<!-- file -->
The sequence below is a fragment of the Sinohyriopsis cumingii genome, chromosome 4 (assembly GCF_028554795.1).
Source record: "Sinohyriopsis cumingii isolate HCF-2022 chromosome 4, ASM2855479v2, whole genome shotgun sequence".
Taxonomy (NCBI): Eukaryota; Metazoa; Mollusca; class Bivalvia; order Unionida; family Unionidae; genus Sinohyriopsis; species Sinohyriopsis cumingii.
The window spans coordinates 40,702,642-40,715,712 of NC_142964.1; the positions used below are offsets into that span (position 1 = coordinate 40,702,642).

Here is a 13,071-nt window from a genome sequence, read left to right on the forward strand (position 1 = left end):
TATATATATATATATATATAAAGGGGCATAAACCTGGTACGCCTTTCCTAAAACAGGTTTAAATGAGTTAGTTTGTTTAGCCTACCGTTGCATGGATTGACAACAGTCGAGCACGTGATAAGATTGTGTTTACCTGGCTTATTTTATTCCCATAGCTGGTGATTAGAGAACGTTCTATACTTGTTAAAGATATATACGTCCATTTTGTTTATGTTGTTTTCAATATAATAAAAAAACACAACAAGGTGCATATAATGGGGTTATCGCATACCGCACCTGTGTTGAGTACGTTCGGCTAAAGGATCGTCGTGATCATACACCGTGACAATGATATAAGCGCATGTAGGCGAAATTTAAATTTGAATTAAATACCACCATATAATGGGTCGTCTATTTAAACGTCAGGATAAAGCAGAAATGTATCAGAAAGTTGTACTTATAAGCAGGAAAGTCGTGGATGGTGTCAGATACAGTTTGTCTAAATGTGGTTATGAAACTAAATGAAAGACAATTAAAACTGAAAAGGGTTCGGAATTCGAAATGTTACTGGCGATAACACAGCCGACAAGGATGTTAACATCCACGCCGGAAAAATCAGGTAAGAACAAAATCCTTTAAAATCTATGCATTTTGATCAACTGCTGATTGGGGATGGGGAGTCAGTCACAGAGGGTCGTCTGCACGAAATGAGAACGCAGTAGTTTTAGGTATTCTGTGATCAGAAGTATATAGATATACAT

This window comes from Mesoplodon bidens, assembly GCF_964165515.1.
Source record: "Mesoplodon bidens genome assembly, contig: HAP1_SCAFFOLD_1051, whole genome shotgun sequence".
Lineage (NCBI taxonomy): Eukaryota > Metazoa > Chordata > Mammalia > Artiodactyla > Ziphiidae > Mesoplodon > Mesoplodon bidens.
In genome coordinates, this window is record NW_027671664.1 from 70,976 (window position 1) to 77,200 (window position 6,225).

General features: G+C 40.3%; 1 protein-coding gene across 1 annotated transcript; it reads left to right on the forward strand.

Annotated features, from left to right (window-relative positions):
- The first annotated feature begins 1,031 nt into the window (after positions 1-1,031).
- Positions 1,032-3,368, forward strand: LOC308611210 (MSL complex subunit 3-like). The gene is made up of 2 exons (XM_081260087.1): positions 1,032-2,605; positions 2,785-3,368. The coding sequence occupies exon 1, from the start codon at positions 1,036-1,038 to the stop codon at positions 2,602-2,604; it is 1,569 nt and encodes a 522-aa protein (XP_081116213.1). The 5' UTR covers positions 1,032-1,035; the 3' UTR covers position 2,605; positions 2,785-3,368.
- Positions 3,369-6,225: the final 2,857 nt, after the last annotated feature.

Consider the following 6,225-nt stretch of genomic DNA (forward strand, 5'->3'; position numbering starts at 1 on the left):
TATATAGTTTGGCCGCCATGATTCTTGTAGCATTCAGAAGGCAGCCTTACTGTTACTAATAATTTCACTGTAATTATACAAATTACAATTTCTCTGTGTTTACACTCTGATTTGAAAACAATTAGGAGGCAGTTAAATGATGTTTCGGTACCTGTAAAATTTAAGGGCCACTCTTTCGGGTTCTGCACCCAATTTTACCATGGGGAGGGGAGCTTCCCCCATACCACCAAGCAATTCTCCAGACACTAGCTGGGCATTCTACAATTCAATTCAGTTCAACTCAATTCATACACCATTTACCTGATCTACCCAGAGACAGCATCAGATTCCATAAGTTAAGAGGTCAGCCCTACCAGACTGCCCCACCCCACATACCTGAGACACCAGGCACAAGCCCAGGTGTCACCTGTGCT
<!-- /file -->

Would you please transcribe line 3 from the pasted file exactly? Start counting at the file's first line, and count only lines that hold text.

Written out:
Taxonomy (NCBI): Eukaryota; Metazoa; Mollusca; class Bivalvia; order Unionida; family Unionidae; genus Sinohyriopsis; species Sinohyriopsis cumingii.